Prior to their partnership, both Rodgers and Hammerstein achieved success independently. Rodgers had collaborated for more than two decades with Lorenz Hart. Among their many Broadway hits were the shows A Connecticut Yankee (1927), Babes in Arms (1937), The Boys from Syracuse (1938), Pal Joey (1940), and By Jupiter (1942), as well as many successful film projects.[4]

Hammerstein, a co-writer of the popular Rudolf Friml 1924 operetta Rose-Marie, and Sigmund Romberg operettas The Desert Song (1926) and The New Moon (1928), began a successful collaboration with composer Jerome Kern on Sunny (1925), which was a hit. Their 1927 musical Show Boat is considered to be one of the masterpieces of the American musical theatre.[5] Other Hammerstein/Kern collaborations include Sweet Adeline (1929) and Very Warm for May (1939). Although the last of these was panned by critics, it contains one of Kern and Hammerstein’s best-loved songs, “All the Things You Are”.[6]

By the early 1940s, Hart had sunk deeper into alcoholism and emotional turmoil, and he became unreliable, prompting Rodgers to approach Hammerstein to ask if he would consider working with him.[7]



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Sunday Open Thread


Happy Sunday, Everyone! We conclude this Sade Week with 2 of my favorites.









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Saturday Open Thread | Sade Week

Happy saturday, Everyone! Enjoy your weekend with family & friends.

Slave song

Kiss of Life

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The Saint Louis Post-Dispatch: In the Gutter and Called Out About It

We have seen many things in the killing of Michael Brown.

Once again, we see an unarmed Black child being put on trial for their OWN MURDER.

It has been a disgusting exercise in watching how the Media has conspired to try and find any and everything to get Darren Wilson OFF FOR MURDERING MICHAEL BROWN.

The media has been more than willing to put Michael Brown on trial for his OWN MURDER.

And the Saint Louis Post-Dispatch has been right there, out in front, with their request to see Michael Brown’s Juvenile Record.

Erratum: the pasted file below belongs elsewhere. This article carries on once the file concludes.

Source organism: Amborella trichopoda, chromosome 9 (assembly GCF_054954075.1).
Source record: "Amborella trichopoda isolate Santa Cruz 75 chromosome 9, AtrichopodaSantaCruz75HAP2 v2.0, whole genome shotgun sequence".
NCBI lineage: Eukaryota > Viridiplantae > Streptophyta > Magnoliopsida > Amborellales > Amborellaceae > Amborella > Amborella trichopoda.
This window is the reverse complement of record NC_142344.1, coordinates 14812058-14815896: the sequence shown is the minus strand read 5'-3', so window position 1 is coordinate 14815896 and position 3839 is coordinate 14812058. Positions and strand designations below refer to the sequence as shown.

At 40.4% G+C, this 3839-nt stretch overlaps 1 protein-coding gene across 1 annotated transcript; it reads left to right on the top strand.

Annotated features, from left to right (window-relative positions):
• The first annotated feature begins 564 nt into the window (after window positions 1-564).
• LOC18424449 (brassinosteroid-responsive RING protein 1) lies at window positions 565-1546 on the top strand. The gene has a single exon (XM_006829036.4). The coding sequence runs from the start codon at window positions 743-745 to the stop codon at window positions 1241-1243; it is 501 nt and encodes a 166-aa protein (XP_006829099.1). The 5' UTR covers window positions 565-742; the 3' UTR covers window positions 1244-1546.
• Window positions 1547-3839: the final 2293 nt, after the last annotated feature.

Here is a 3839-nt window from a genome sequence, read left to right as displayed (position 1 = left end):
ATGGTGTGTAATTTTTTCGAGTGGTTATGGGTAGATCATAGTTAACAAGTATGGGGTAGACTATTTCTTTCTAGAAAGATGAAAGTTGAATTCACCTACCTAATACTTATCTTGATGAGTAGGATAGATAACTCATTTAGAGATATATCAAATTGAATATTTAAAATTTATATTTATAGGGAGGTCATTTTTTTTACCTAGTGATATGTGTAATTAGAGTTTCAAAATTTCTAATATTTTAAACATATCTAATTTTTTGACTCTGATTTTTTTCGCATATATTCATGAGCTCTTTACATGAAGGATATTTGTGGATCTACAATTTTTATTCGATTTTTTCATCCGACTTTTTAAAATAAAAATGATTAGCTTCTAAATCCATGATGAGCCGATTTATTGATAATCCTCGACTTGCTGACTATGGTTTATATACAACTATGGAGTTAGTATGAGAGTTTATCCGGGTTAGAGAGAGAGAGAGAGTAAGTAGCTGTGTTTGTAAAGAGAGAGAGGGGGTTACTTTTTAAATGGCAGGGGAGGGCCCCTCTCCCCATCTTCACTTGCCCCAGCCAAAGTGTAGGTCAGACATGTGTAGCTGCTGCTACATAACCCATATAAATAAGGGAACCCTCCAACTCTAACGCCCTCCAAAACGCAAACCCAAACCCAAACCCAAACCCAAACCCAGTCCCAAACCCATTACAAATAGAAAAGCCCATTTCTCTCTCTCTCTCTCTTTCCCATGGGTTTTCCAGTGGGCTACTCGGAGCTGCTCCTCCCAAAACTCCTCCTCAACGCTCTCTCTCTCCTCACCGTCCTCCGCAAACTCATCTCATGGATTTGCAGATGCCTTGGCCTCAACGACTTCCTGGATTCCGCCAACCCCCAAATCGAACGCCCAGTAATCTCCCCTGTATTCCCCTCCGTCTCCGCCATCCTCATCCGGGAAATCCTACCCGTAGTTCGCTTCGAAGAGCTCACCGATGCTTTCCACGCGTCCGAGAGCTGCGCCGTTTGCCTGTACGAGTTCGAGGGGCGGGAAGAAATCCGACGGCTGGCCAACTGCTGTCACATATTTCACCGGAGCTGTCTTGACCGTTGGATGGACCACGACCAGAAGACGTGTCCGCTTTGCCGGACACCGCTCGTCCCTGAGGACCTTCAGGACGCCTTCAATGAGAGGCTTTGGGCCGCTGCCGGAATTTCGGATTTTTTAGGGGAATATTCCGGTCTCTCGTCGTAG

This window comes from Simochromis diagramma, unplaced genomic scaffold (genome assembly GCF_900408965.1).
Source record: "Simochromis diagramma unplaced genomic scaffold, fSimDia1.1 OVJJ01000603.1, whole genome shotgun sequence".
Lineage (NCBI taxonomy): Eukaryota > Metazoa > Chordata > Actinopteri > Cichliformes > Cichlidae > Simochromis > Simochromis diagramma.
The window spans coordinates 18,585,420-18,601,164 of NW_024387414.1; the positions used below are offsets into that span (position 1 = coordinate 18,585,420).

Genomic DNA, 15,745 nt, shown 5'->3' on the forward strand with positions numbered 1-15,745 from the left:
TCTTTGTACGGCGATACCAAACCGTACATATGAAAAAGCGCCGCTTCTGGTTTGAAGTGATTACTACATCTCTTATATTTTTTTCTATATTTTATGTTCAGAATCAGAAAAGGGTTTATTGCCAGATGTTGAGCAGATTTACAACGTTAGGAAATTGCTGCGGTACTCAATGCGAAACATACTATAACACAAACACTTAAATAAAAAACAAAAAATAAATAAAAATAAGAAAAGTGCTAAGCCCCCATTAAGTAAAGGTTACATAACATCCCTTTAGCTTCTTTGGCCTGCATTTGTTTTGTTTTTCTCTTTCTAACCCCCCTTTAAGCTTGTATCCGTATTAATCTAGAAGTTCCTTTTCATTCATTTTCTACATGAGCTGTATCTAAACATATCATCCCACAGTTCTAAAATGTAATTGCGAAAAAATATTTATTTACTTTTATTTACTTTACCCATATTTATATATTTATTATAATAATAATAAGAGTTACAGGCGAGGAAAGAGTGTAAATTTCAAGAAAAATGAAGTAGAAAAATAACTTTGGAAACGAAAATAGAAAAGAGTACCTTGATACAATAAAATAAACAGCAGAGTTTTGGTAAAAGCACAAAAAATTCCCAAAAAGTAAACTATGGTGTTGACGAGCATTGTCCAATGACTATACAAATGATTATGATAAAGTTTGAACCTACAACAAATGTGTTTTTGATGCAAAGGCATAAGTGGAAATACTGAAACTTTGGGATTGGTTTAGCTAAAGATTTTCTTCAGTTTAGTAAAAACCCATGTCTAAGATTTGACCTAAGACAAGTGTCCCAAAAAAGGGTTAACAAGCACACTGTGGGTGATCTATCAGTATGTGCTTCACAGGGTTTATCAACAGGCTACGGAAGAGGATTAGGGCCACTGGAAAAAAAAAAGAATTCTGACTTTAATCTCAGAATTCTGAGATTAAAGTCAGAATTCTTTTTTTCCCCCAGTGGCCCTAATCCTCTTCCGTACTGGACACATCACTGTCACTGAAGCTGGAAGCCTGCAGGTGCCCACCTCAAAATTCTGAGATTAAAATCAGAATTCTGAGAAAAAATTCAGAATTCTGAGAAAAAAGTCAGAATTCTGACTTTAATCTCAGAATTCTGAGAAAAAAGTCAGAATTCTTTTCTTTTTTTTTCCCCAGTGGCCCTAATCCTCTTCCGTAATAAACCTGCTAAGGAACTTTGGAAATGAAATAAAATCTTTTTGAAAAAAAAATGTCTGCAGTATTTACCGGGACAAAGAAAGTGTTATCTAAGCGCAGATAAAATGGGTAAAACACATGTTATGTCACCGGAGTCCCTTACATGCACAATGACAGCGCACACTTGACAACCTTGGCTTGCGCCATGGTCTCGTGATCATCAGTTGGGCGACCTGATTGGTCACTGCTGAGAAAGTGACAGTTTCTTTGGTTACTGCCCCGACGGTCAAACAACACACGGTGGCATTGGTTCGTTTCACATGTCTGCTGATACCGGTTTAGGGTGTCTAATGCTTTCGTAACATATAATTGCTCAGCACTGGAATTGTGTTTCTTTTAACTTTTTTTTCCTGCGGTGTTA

AS IF that was any of their business.

AS IF that had anything to do with what happened on that street in Ferguson.

You have a cop, whose mother is a stone criminal…

And, who was fired from his first police job because the entire department WAS ROTTEN…

And, they wanted Michael Brown’s juvenile record?


A judge denied their request, and the Brown family attorney, Benjamin Crump, sent the Post-Dispatch a letter, accusing them of just wanting internet traffic, and have been biased in their reporting of the case.

The Post Dispatch’s response?

Response to letter from the Brown family attorney

The open letter by Benjamin L. Crump, the lead attorney for the Michael Brown family, is a gross mischaracterization of the weeks of extensive coverage in the St. Louis Post-Dispatch since the Aug. 9 fatal police shooting of Michael Brown.

His letter misconstrues why the Post-Dispatch filed a legal request to determine whether Michael Brown, 18, had a juvenile criminal record. Reports by some bloggers and others on social media have contended that he had a juvenile criminal record.

Our sole motivation is to determine the facts as we continue reporting on many facets of this story.

Funny how those facets never seem to focus on the background of the KILLER of Michael Brown…

Uh Huh.

Posted in Institutional Racism, Justice for Michael Brown, News, Open Thread, Police bruality, Politics | Tagged , , , | 58 Comments

Serendipity SOUL | Friday Open Thread | Sade Week!

Happy Friday, Everyone! Hope you’re enjoying the fabulous Ms SADE.



Here you go, Brother Tyren.

No Ordinary Love